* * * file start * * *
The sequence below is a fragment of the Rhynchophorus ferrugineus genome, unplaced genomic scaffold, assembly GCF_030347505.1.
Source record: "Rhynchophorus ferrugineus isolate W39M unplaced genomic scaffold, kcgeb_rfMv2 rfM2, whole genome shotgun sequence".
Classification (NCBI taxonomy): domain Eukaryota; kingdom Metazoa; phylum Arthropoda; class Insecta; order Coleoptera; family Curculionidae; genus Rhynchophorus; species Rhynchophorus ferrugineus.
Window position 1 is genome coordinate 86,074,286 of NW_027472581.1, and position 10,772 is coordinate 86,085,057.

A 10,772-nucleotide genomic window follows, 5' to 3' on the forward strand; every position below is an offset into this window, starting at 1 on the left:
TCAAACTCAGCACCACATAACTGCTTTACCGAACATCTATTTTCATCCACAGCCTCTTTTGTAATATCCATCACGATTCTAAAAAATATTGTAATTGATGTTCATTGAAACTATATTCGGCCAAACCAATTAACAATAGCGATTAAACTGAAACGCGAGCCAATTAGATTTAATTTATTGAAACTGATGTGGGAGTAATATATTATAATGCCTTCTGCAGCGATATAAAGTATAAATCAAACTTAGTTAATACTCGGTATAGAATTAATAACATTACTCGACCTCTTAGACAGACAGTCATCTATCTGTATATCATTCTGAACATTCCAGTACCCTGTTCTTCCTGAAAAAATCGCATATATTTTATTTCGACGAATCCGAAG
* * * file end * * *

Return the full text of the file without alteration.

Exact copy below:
The sequence below is a fragment of the Rhynchophorus ferrugineus genome, unplaced genomic scaffold, assembly GCF_030347505.1.
Source record: "Rhynchophorus ferrugineus isolate W39M unplaced genomic scaffold, kcgeb_rfMv2 rfM2, whole genome shotgun sequence".
Classification (NCBI taxonomy): domain Eukaryota; kingdom Metazoa; phylum Arthropoda; class Insecta; order Coleoptera; family Curculionidae; genus Rhynchophorus; species Rhynchophorus ferrugineus.
Window position 1 is genome coordinate 86,074,286 of NW_027472581.1, and position 10,772 is coordinate 86,085,057.

A 10,772-nucleotide genomic window follows, 5' to 3' on the forward strand; every position below is an offset into this window, starting at 1 on the left:
TCAAACTCAGCACCACATAACTGCTTTACCGAACATCTATTTTCATCCACAGCCTCTTTTGTAATATCCATCACGATTCTAAAAAATATTGTAATTGATGTTCATTGAAACTATATTCGGCCAAACCAATTAACAATAGCGATTAAACTGAAACGCGAGCCAATTAGATTTAATTTATTGAAACTGATGTGGGAGTAATATATTATAATGCCTTCTGCAGCGATATAAAGTATAAATCAAACTTAGTTAATACTCGGTATAGAATTAATAACATTACTCGACCTCTTAGACAGACAGTCATCTATCTGTATATCATTCTGAACATTCCAGTACCCTGTTCTTCCTGAAAAAATCGCATATATTTTATTTCGACGAATCCGAAG